Google on Wednesday released the fifth out of six expected preview builds for Android Q, the next version of its mobile operating system. If you’re already in the beta program, the update is available right now. If you’ve been waiting to install Android Q for a more stable build, Google’s release notes for Beta 5 say that it’s suitable for daily use. That said, you should still proceed with caution.
As it did with Android Q beta program beyond its own . The beta program now supports 23 different phones from various manufacturers. During the keynote, Google also announced a new and , and revealed ., Google has expanded the
Before we go any further — it needs repeating: We don’t recommend installing Android Q on your primary phone. Because it’s still at the beta stage, there will be bugs that break things and all but ruin battery life. Even this point in the beta process, there are still issues being worked out. If you don’t have an old phone that’s compatible with the beta program, it’s a good idea to wait until later in the testing cycle before jumping in. Google warns users during the signup process, “Certain functionality (including core functionality, such as your ability to place and receive calls) or applications may not work properly.”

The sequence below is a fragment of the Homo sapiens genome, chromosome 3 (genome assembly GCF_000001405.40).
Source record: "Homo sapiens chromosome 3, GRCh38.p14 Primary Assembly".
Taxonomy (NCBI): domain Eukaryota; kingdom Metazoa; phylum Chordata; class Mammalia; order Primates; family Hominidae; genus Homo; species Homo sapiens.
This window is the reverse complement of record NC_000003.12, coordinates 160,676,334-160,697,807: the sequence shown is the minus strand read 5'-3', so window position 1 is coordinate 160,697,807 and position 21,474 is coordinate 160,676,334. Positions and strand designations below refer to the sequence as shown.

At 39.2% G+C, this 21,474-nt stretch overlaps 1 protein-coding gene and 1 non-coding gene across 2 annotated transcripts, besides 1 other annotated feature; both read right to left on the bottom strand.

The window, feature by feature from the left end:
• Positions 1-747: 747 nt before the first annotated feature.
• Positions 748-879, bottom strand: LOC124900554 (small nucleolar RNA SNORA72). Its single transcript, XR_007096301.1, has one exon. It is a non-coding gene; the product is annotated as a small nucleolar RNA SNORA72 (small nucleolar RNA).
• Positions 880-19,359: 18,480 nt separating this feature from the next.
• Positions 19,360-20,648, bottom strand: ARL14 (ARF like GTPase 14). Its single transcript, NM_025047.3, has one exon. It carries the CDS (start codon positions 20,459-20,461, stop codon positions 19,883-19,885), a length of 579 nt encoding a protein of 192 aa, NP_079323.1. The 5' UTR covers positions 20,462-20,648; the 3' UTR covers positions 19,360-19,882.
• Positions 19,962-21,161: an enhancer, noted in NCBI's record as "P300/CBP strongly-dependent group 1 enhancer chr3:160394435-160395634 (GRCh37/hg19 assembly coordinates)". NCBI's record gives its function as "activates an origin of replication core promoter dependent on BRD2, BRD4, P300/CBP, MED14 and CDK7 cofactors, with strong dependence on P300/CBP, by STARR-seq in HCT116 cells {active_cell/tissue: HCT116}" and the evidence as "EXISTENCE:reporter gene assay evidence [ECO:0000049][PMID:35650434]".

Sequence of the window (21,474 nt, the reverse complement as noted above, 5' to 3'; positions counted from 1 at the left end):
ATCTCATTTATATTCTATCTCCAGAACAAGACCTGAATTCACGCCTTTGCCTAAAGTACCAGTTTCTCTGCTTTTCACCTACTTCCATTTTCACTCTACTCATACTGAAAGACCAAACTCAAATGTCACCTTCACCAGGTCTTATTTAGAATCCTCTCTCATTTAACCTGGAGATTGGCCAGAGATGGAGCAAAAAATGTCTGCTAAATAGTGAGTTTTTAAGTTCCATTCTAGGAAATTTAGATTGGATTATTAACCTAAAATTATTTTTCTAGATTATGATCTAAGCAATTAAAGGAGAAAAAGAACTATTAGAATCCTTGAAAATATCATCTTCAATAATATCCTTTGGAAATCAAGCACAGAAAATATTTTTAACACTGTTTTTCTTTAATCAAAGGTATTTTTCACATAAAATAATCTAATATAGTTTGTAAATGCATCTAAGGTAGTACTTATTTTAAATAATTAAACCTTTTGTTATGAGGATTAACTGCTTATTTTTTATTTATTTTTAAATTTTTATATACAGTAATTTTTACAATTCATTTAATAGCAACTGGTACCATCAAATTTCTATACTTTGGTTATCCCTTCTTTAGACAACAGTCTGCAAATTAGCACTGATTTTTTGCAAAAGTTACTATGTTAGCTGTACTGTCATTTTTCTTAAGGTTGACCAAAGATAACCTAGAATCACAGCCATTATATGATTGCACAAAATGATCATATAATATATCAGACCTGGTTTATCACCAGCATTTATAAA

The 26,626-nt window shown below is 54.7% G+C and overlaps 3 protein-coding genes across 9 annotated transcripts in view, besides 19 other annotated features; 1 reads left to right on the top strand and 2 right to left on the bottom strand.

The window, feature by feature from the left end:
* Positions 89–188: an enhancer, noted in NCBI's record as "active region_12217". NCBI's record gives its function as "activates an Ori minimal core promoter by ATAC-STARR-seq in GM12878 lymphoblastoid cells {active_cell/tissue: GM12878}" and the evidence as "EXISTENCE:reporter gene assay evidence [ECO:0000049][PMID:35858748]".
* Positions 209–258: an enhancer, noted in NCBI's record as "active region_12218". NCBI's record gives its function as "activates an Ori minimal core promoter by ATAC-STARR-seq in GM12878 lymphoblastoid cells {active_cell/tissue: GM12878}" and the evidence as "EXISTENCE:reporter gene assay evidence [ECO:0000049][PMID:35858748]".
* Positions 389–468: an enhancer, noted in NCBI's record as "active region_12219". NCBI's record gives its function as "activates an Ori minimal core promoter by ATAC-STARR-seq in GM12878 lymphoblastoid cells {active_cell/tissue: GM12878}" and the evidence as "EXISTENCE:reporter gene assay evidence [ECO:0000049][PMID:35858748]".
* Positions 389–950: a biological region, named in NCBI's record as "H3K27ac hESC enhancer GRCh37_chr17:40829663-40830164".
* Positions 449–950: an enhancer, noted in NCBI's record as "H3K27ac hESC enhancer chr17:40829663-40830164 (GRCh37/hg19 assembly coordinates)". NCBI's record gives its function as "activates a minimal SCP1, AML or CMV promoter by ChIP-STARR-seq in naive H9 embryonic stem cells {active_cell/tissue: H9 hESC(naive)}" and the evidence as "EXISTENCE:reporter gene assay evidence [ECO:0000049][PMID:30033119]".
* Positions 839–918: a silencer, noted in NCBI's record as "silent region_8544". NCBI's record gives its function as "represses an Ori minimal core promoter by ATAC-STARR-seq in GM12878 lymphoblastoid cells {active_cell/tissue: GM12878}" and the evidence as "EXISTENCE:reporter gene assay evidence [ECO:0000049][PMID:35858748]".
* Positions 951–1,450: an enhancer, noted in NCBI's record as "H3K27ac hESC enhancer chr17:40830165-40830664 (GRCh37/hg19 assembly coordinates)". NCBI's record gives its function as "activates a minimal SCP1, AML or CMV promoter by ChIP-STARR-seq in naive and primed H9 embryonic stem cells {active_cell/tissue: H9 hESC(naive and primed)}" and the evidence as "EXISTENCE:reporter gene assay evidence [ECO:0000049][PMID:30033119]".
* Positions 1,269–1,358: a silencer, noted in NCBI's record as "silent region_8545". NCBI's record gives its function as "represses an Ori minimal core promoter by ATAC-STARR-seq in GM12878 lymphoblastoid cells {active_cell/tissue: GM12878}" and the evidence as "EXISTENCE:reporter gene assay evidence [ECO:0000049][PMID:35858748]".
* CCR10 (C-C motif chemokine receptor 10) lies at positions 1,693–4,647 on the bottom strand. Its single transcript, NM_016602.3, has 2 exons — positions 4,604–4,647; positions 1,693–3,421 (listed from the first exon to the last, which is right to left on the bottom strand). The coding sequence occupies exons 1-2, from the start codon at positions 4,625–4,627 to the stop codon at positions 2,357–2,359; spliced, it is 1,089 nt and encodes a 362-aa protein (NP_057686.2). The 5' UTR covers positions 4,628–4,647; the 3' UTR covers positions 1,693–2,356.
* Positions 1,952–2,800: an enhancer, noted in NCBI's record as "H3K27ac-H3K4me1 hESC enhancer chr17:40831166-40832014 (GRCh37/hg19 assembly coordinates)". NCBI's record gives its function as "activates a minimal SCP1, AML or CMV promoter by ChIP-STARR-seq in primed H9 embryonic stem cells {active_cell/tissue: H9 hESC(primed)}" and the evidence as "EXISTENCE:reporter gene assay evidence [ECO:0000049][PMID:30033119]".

Beta testing is fun, sure. But if you need your phone to work 100% of the time, hold off.
With that said, if you’re interested in providing feedback and helping Google track down bugs, below you’ll find a list of supported devices as well as instructions for installing Android Q right now.
Which devices are eligible?
This year Google has partnered with 12 different device makers to bring the total number of eligible phones to help test Android Q to 21. Here they are:
As with previous years, Samsung phones aren’t included in the beta program.
How do I install it?
The process varies based on the brand of your phone. Pixel users can visit the Google Beta website and opt in to the program. The official Android Q Beta website lists every supported device and provides a link to instructions from the device maker for enrolling in the beta program.
Some participating manufacturers, such as OnePlus, require you to factory reset your phone during the installation process, while others offer an OTA method for installation.
Can I leave the beta?
Yes, but be prepared to factory reset your phone and lose anything on it that’s not backed up elsewhere. Once again, you’ll need to visit the Android Q Beta list of devices for instructions specific to your phone.
Originally published March 13.
Update, July 10: Updated with Beta 5 availability.